medwireNews: Peer support substantially reduces the number of hospitalizations and acute care visits in patients with type 2 diabetes and comorbid depression, shows a randomized trial published in Diabetes Care.
The findings arise from an analysis of 360 participants (mean age 60 years, 75% women, 87% African–American) of the ENCOURAGE study, in which adults with type 2 diabetes who wanted help with self-management were randomly assigned to receive 1 year of peer support (n=168) or usual care (n=187).
Peer support involved an initial face-to-face or telephone meeting with the assigned advisor “to get to know each other, to go over the participant’s personalized diabetes report card, and to select a personal self-management goal,” Andrea Cherrington (University of Alabama at Birmingham, USA) and co-investigators explain.
Following the initial contact, peer advisors, who had experience of type 2 diabetes themselves, telephoned participants each week for the first 2 months and then at least monthly for an additional 8 months to help them to work toward their goal and provide social and emotional support.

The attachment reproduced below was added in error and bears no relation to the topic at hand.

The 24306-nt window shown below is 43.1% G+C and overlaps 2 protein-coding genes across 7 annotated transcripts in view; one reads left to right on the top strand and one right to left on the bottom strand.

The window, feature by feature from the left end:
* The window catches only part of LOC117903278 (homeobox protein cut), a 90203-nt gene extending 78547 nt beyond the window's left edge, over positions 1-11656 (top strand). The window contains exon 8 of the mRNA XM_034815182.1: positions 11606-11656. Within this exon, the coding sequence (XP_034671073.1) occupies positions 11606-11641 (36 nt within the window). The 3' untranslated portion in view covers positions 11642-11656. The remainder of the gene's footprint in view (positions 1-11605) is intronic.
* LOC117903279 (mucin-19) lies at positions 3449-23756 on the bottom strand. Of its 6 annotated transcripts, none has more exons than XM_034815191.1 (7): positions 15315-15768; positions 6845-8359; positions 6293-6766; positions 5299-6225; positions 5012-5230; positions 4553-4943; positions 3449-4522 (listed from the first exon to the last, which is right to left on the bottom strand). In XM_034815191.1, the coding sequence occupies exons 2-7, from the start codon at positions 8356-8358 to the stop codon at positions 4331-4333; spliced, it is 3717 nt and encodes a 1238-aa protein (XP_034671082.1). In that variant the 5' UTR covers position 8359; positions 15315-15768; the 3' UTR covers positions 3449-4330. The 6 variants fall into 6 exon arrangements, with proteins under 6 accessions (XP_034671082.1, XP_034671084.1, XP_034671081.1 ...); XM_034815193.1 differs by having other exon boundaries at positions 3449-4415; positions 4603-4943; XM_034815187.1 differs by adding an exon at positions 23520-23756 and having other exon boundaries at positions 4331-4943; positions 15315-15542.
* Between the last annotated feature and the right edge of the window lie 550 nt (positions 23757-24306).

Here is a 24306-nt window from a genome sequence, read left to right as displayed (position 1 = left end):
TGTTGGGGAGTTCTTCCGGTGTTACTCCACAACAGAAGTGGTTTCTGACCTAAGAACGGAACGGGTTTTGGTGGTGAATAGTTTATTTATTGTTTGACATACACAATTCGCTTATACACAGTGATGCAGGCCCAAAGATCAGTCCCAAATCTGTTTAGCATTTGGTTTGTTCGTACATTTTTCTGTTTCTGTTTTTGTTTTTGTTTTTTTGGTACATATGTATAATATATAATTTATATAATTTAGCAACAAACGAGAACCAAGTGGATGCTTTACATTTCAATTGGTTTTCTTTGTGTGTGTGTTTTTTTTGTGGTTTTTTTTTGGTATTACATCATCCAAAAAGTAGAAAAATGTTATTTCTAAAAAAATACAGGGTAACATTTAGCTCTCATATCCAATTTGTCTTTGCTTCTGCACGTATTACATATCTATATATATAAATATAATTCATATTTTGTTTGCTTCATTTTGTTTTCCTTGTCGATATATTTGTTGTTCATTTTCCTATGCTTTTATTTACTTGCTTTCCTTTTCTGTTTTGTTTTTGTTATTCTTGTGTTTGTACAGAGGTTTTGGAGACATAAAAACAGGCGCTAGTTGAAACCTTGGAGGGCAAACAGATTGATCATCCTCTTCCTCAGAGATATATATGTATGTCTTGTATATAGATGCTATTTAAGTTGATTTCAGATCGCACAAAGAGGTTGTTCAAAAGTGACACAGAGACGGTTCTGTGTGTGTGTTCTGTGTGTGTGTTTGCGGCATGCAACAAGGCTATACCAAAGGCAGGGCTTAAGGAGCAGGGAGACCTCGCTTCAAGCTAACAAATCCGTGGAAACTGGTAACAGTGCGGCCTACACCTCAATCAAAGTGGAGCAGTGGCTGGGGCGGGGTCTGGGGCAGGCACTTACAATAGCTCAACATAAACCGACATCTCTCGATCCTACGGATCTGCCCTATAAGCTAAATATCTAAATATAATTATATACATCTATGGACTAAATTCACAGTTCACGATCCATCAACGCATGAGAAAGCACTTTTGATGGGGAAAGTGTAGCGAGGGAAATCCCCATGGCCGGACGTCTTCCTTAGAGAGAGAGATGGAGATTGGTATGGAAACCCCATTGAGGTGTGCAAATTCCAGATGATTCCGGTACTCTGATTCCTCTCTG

At baseline, 52% of patients in the intervention group and 48% of those in the control group had a score of at least 5 on the Patient Health Questionnaire (PHQ-8), indicating at least mild depressive symptoms, while 25% and 26%, respectively, scored at least 10, indicating moderate-to-severe depressive symptoms.
At the end of the 15-month follow-up period, the incident rate ratio (IRR) for hospitalization in the intervention versus control groups was 0.26 per 10 patient–years, indicating that patients in the intervention group had 74% fewer visits at follow-up than those in the control group.
The number of acute care visits was also reduced in the peer support group, at an IRR of 0.55 per 10 person–years, and the researchers estimate that the intervention prevented one hospitalization and one acute care visit for every 4.2 and 3.0 participants enrolled, respectively.
Similar results were observed for participants with moderate-to-severe depressive symptoms, but there was no difference in the hospitalizations or acute care visits between the intervention and control participants who had PHQ-8 below 5.
Of note, the reduction in hospitalizations and acute care visits was not associated with a corresponding reduction in depressive symptoms, and it was not dose dependent.
Cherrington and co-authors say that the burden individuals with diabetes and comorbid depression place on the US healthcare system is increasing with the aging population.
Therefore “[h]ealth systems and providers must consider new strategies that simultaneously improve health outcomes and attend to the patient experience while managing costs,” they write.
“Peer support represents one strategy that has the potential to achieve each of these aims in the setting of diabetes and comorbid depression,” the team concludes.
By Laura Cowen
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